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Woods v. United States

United States District Court, D. New Mexico

October 19, 2017



         Two motions are pending in this medical malpractice lawsuit. On March 24, 2017, Defendant the United States of America filed a Motion to Dismiss, or in the alternative, for Transfer of Venue (ECF No. 22), seeking transfer of this case to the Western District of Texas, El Paso division, because it believes that the operative facts underlying this lawsuit originated there. On April 25, 2017, the United States filed a Motion for Leave to Amend (ECF No. 33) its original answer to raise improper venue as an affirmative defense. The Court, having considered the motions, briefs, pleadings, and applicable law, concludes that both motions should be denied.


         On September 20, 2013 Plaintiff Albert Woods sought medical care at the William Beaumont Army Medical Center (“Beaumont”) in El Paso, Texas to treat a painful blood clot that formed in his leg. See Comp. ¶ 4, ECF. No. 1. Beaumont, which is owned and operated by the United States, placed Mr. Woods on an anti-coagulant, and admitted him overnight. Id. ¶¶ 3-4. The following morning, Beaumont staff discharged Mr. Woods, prescribed him an anticoagulant, and told him he could return to his home in Alamogordo, New Mexico. Id. ¶ 5. By the time Mr. Woods reached Alamogordo, the pain in his leg had intensified. Id. Concerned, Mr. Woods' wife, Plaintiff Narda Woods, called Mr. Woods' treating physician at Beaumont, Dr. Johanna Hollweg, and told her that her husband's pain had worsened. Id.; Def.'s Ex. A, ECF No. 22-1. Dr. Hollweg advised Mrs. Woods to use alternating hot and cold packs to alleviate the pain, and told her that she would call Plaintiffs the next morning. See Comp. ¶ 5.

         That morning, Mr. Wood's leg grew three times its size and a fluid seeped through the skin on his leg. Id. ¶ 6. Mrs. Woods once more telephoned Dr. Hollweg and reported the alarming change in her husband's leg. Id. Dr. Hollweg told the Plaintiffs to go to the emergency room at the Gerald Champion Regional Medical Center (“Gerald Champion”) in Alamogordo. Id. Plaintiffs followed Dr. Hollweg's advice and went to Gerald Champion the same day. Id. ¶ 7.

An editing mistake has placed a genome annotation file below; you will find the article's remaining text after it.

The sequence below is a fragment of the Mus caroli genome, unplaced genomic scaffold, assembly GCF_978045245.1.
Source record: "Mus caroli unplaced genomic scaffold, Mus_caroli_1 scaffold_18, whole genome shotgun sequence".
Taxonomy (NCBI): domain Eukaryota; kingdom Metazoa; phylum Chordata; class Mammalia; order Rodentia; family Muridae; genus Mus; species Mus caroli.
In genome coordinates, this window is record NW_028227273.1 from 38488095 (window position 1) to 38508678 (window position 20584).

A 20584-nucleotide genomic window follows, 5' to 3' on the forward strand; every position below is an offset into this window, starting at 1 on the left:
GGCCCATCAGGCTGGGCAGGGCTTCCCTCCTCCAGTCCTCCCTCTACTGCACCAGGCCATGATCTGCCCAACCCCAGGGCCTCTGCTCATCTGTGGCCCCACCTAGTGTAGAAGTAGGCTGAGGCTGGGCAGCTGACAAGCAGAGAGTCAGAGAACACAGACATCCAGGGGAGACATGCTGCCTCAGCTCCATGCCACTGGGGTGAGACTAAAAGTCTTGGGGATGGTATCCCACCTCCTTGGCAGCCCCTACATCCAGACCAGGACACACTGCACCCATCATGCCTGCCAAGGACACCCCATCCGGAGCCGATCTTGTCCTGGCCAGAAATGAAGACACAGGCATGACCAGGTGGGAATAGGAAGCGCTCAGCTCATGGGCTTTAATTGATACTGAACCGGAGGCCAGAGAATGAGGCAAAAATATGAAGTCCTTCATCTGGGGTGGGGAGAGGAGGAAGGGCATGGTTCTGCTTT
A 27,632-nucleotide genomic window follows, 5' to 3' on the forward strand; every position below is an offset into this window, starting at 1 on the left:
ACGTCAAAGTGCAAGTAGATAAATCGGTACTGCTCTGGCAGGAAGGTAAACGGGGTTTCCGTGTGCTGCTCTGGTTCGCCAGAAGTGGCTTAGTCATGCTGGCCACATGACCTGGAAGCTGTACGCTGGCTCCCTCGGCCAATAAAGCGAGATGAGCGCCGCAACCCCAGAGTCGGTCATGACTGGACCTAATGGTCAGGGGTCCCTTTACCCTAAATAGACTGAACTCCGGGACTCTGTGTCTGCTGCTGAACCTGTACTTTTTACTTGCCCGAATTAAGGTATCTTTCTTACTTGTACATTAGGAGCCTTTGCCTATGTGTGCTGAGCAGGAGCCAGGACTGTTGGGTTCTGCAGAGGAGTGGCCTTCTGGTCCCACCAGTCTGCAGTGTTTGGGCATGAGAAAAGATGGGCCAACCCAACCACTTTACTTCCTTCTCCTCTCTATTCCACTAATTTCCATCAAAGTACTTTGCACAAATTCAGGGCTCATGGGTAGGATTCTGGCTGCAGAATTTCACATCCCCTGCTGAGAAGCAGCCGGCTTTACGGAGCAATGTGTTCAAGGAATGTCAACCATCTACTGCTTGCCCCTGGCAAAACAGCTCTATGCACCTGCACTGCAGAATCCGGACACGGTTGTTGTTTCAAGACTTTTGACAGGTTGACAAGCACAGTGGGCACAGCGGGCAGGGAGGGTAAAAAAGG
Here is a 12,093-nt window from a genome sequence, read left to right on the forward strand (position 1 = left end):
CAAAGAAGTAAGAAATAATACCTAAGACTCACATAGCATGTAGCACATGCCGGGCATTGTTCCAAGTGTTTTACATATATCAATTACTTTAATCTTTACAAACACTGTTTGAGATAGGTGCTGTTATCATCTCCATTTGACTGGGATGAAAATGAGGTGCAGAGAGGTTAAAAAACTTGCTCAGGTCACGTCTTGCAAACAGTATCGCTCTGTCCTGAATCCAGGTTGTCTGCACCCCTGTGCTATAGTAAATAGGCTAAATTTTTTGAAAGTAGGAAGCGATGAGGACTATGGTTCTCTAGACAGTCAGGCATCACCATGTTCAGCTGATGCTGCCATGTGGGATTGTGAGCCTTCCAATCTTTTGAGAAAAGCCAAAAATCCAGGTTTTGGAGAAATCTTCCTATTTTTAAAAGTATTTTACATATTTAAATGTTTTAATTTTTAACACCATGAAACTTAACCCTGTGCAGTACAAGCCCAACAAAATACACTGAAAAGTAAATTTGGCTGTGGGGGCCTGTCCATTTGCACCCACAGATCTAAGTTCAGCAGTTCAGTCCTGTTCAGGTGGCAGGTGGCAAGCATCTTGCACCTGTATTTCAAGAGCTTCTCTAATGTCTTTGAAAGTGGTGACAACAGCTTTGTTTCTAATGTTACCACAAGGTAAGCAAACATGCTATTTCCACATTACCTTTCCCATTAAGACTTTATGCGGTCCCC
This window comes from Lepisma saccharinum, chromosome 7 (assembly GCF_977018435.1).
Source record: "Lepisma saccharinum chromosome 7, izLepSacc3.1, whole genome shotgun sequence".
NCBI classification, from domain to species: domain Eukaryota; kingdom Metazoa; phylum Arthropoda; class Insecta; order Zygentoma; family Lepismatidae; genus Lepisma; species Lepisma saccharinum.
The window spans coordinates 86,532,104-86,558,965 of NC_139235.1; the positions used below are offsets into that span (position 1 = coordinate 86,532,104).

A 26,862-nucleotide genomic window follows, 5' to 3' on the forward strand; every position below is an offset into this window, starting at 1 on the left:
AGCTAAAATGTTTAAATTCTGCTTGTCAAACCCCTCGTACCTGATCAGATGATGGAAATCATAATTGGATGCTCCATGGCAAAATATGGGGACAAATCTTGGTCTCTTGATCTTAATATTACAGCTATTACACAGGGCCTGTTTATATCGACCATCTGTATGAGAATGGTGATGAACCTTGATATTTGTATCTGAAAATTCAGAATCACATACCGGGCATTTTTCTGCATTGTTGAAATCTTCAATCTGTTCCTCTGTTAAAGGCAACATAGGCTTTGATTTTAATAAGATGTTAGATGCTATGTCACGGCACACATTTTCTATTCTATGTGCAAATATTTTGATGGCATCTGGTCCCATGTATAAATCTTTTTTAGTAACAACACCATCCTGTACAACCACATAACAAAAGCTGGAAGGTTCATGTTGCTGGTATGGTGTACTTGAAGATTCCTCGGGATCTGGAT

Defendant James Wells was the supervising emergency physician at Gerald Champion, and was responsible for overseeing and reviewing the medical care provided by his staff, including that of his physician's assistant, Defendant Joshua Cerna. Id. Mr. Cerna evaluated Mr. Woods upon arrival. Id. Uncertain about what caused Mr. Woods' medical condition, Mr. Cerna told the Plaintiffs to return home and go to back Beaumont the following day. Id. Mr. Cerna never contacted Mr. Woods' physician at Beaumont to assess Mr. Woods' condition, nor did Mr. Cerna consult with his supervisor, Dr. Wells. Id. ¶¶ 7, 14. Likewise, Dr. Wells never evaluated Mr. Woods, and never spoke to either Mr. Cerna or staff at Beaumont about Mr. Woods. Id.

         The following day, Plaintiffs returned to Beaumont. Id. ¶ 8. Staff there immediately admitted Mr. Woods, recognizing that he was at risk of losing his leg because of compartment syndrome. Id. Compartment syndrome is a condition in which increased bleeding accumulates in groups of muscles, impeding blood flow to and from tissues. Id. Increased bleeding, which is a side effect of anti-coagulant medication, may have formed a blood clot in Mr. Woods' leg, which in turn caused compartment syndrome. Id. Beaumont staff responded by performing emergency surgery on Mr. Woods' leg to decompress the muscles. Id. Although staff saved his leg, Mr. Woods suffered from complications of compartment syndrome, including sepsis and renal failure, and various other complications which still trouble him today. Id. ¶ 10.